I think we have a completely new social consciousness. We now also have a world where every deficiency can be reported very fast, and that can create a negative reaction. So if I were Exxon or a company that’s really challenged – we should not forget, these companies need a complete transformation of their business models – I would commit to the stakeholder concept, but would also try to create understanding in the public. For me, being in the energy sector, it may be much more difficult compared to a company that’s already producing products that do not necessarily damage the environment. So it’s a communications effort.

How are you feeling about the corporate fight to tackle climate change? What, if anything, are you excited about?

I’m really excited because, as I just mentioned, we have a new mindset. We have a new social consciousness. People like Greta Thunberg got very aware that something is wrong here in our lifestyles – that either we will have to suffer down the road or our children will have to suffer.

So we are now in a situation where climate change, or the attention given to climate change, provides a higher sensitivity for other deficiencies that we have.

I mentioned already a lack of inclusion, a lack of social justice, a system that is not necessarily fair in providing everybody with the necessary opportunities. And I think the pandemic has contributed to this new alertness, to this new sensitivity. Some people may say this is inconvenient because we pinpoint weaknesses in our society, but it’s a wake-up call to adapt and to make sure that we have better lives. That’s what we’re fighting for.

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3 ways to ask for a raise or promotion without feeling like you’re bragging

job interview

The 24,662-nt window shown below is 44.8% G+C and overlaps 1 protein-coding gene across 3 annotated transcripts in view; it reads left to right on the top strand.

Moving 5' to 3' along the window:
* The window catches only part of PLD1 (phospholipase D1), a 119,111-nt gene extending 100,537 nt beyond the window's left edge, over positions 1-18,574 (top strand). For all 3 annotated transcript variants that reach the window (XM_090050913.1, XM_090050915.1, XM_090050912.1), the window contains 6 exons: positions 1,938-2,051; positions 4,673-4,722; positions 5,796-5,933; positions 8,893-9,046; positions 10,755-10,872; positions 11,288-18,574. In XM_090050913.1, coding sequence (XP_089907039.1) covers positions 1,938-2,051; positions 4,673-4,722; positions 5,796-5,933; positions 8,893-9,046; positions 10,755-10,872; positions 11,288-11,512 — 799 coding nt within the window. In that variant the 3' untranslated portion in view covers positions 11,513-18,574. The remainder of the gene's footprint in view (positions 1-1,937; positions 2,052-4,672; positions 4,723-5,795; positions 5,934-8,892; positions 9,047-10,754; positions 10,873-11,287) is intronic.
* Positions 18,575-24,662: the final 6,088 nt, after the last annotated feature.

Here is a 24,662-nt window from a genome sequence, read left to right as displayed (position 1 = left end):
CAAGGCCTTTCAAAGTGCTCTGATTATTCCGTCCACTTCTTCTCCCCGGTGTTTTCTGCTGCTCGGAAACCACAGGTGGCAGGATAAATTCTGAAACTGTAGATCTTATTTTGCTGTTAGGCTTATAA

Talking about your professional accomplishments doesn’t have to feel like bragging.

  • Harrison Monarth is an executive coach and founder of Gurumaker, a leadership development service.
  • He teaches high-level executives to overcome shyness and hesitation to brag about their professional accomplishments.
  • Being specific about your organizational impact and success will help your boss make a more informed decision.
  • See more stories on Insider’s business page.

As an executive coach, I’m often tasked with helping leaders who are candidates for senior level positions make a compelling case for why they should be chosen over other applicants who may be just as well-qualified and suitable.

Harrison Monarth is the CEO and founder of Gurumaker
Harrison Monarth.

But often these aspiring leaders can be reluctant to advocate for themselves and say what they want, and instead rely on the assumption that their work will speak for itself.

The fear of coming across as bragging often leads qualified candidates to understate their accomplishments. This not only fails to equip senior leaders with information to aid in their decision-making, it also suggests the absence of key leadership traits such as boldness and conviction, that even the most humble organizational cultures require in their leaders.

I worked with one senior manager at the tax division of a global consulting firm who’d twice been denied promotion to director. She’d been given feedback that she needed to “own her accomplishments more” as a leader in her division, and that she needed to articulate them clearly and with confidence. This manager was more comfortable giving credit to her team than spelling out the wins she was directly responsible for.

Fact is, promotions are rarely based solely on the merits of high performance. Executive presence matters too, so candidates who are willing to step up and assert their accomplishments and contributions can often tip the scales in their favor.

I recommend three strategies to get over the reluctance to advocate for yourself and allow your strengths and accomplishments to shine.

1. Change your mindset

We often try to avoid a perception of arrogance by intentionally downplaying our achievements. Plus, humility is such a prized virtue that to assertively talk about your accomplishments can be counterintuitive.

You can reframe this mindset by making it all about your audience. Rather than sharing accomplishments to boost your standing, look at the results you delivered as data that reduces uncertainty in your audience. Our brains crave information that eliminates uncertainty, and promotion decisions are often subject to a great deal of ambiguity, not to mention subjectivity. By clearly articulating your accomplishments and impact, you’re helping key stakeholders make an equitable decision that’s in the best interest of the organization.